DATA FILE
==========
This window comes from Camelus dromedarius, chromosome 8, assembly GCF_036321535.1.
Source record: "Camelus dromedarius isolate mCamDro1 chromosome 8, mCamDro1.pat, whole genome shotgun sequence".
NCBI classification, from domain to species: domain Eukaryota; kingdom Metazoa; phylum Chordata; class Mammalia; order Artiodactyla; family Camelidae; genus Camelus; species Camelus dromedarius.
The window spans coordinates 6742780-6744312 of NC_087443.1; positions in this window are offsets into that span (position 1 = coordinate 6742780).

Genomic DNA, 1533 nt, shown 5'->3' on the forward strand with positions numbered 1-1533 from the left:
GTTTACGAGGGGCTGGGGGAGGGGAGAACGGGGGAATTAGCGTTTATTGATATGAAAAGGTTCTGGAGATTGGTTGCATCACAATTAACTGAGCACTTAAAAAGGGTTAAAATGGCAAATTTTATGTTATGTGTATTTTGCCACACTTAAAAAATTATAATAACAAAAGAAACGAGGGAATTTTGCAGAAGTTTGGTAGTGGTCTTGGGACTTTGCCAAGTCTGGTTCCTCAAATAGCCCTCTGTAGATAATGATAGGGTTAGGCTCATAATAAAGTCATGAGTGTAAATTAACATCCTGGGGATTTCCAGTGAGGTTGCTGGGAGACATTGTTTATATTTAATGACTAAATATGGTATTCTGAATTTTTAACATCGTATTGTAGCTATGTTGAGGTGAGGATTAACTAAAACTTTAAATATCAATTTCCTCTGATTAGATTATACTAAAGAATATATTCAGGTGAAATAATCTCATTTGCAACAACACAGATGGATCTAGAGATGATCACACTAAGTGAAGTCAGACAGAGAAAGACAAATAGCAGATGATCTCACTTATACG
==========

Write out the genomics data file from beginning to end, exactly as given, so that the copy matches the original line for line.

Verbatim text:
This window comes from Camelus dromedarius, chromosome 8, assembly GCF_036321535.1.
Source record: "Camelus dromedarius isolate mCamDro1 chromosome 8, mCamDro1.pat, whole genome shotgun sequence".
NCBI classification, from domain to species: domain Eukaryota; kingdom Metazoa; phylum Chordata; class Mammalia; order Artiodactyla; family Camelidae; genus Camelus; species Camelus dromedarius.
The window spans coordinates 6742780-6744312 of NC_087443.1; positions in this window are offsets into that span (position 1 = coordinate 6742780).

Genomic DNA, 1533 nt, shown 5'->3' on the forward strand with positions numbered 1-1533 from the left:
GTTTACGAGGGGCTGGGGGAGGGGAGAACGGGGGAATTAGCGTTTATTGATATGAAAAGGTTCTGGAGATTGGTTGCATCACAATTAACTGAGCACTTAAAAAGGGTTAAAATGGCAAATTTTATGTTATGTGTATTTTGCCACACTTAAAAAATTATAATAACAAAAGAAACGAGGGAATTTTGCAGAAGTTTGGTAGTGGTCTTGGGACTTTGCCAAGTCTGGTTCCTCAAATAGCCCTCTGTAGATAATGATAGGGTTAGGCTCATAATAAAGTCATGAGTGTAAATTAACATCCTGGGGATTTCCAGTGAGGTTGCTGGGAGACATTGTTTATATTTAATGACTAAATATGGTATTCTGAATTTTTAACATCGTATTGTAGCTATGTTGAGGTGAGGATTAACTAAAACTTTAAATATCAATTTCCTCTGATTAGATTATACTAAAGAATATATTCAGGTGAAATAATCTCATTTGCAACAACACAGATGGATCTAGAGATGATCACACTAAGTGAAGTCAGACAGAGAAAGACAAATAGCAGATGATCTCACTTATACG